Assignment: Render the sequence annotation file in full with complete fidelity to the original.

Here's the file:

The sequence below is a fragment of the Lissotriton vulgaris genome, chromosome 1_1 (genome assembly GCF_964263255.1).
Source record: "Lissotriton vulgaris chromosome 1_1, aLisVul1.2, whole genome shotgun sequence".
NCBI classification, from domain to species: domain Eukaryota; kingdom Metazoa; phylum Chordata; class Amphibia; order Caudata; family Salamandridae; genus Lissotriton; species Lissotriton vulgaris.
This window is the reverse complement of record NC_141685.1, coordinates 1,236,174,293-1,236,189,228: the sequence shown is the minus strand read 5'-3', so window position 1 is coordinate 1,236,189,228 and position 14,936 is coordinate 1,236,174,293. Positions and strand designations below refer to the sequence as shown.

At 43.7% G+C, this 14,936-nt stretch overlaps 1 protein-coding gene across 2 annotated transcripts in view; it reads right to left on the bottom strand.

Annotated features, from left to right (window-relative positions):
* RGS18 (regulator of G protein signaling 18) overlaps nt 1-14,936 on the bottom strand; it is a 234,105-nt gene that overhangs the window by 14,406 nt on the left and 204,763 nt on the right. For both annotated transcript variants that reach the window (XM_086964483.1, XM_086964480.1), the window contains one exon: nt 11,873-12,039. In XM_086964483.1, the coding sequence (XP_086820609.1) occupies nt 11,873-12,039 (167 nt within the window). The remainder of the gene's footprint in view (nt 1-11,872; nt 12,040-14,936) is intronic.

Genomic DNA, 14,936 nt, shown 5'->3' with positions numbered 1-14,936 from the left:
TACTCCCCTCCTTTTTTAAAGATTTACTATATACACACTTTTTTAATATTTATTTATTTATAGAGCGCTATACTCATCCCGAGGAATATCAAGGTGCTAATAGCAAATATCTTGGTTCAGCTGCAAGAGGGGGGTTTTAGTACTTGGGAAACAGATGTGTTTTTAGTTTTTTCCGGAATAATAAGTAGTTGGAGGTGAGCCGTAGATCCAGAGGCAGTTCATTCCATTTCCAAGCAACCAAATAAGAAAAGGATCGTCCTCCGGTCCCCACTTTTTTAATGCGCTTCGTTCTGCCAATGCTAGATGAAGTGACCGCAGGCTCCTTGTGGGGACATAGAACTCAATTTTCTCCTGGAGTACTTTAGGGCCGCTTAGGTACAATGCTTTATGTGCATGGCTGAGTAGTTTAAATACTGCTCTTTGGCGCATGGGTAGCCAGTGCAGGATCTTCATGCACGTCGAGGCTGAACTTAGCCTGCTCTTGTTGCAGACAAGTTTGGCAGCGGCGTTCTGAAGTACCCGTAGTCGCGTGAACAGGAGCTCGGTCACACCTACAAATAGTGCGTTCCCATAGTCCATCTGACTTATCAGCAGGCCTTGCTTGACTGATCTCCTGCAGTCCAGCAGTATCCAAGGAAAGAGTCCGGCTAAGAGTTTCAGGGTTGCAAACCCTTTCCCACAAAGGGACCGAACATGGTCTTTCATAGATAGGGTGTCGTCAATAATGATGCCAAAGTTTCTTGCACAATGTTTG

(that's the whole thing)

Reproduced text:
The sequence below is a fragment of the Lissotriton vulgaris genome, chromosome 1_1 (genome assembly GCF_964263255.1).
Source record: "Lissotriton vulgaris chromosome 1_1, aLisVul1.2, whole genome shotgun sequence".
NCBI classification, from domain to species: domain Eukaryota; kingdom Metazoa; phylum Chordata; class Amphibia; order Caudata; family Salamandridae; genus Lissotriton; species Lissotriton vulgaris.
This window is the reverse complement of record NC_141685.1, coordinates 1,236,174,293-1,236,189,228: the sequence shown is the minus strand read 5'-3', so window position 1 is coordinate 1,236,189,228 and position 14,936 is coordinate 1,236,174,293. Positions and strand designations below refer to the sequence as shown.

At 43.7% G+C, this 14,936-nt stretch overlaps 1 protein-coding gene across 2 annotated transcripts in view; it reads right to left on the bottom strand.

Annotated features, from left to right (window-relative positions):
* RGS18 (regulator of G protein signaling 18) overlaps nt 1-14,936 on the bottom strand; it is a 234,105-nt gene that overhangs the window by 14,406 nt on the left and 204,763 nt on the right. For both annotated transcript variants that reach the window (XM_086964483.1, XM_086964480.1), the window contains one exon: nt 11,873-12,039. In XM_086964483.1, the coding sequence (XP_086820609.1) occupies nt 11,873-12,039 (167 nt within the window). The remainder of the gene's footprint in view (nt 1-11,872; nt 12,040-14,936) is intronic.

Genomic DNA, 14,936 nt, shown 5'->3' with positions numbered 1-14,936 from the left:
TACTCCCCTCCTTTTTTAAAGATTTACTATATACACACTTTTTTAATATTTATTTATTTATAGAGCGCTATACTCATCCCGAGGAATATCAAGGTGCTAATAGCAAATATCTTGGTTCAGCTGCAAGAGGGGGGTTTTAGTACTTGGGAAACAGATGTGTTTTTAGTTTTTTCCGGAATAATAAGTAGTTGGAGGTGAGCCGTAGATCCAGAGGCAGTTCATTCCATTTCCAAGCAACCAAATAAGAAAAGGATCGTCCTCCGGTCCCCACTTTTTTAATGCGCTTCGTTCTGCCAATGCTAGATGAAGTGACCGCAGGCTCCTTGTGGGGACATAGAACTCAATTTTCTCCTGGAGTACTTTAGGGCCGCTTAGGTACAATGCTTTATGTGCATGGCTGAGTAGTTTAAATACTGCTCTTTGGCGCATGGGTAGCCAGTGCAGGATCTTCATGCACGTCGAGGCTGAACTTAGCCTGCTCTTGTTGCAGACAAGTTTGGCAGCGGCGTTCTGAAGTACCCGTAGTCGCGTGAACAGGAGCTCGGTCACACCTACAAATAGTGCGTTCCCATAGTCCATCTGACTTATCAGCAGGCCTTGCTTGACTGATCTCCTGCAGTCCAGCAGTATCCAAGGAAAGAGTCCGGCTAAGAGTTTCAGGGTTGCAAACCCTTTCCCACAAAGGGACCGAACATGGTCTTTCATAGATAGGGTGTCGTCAATAATGATGCCAAAGTTTCTTGCACAATGTTTG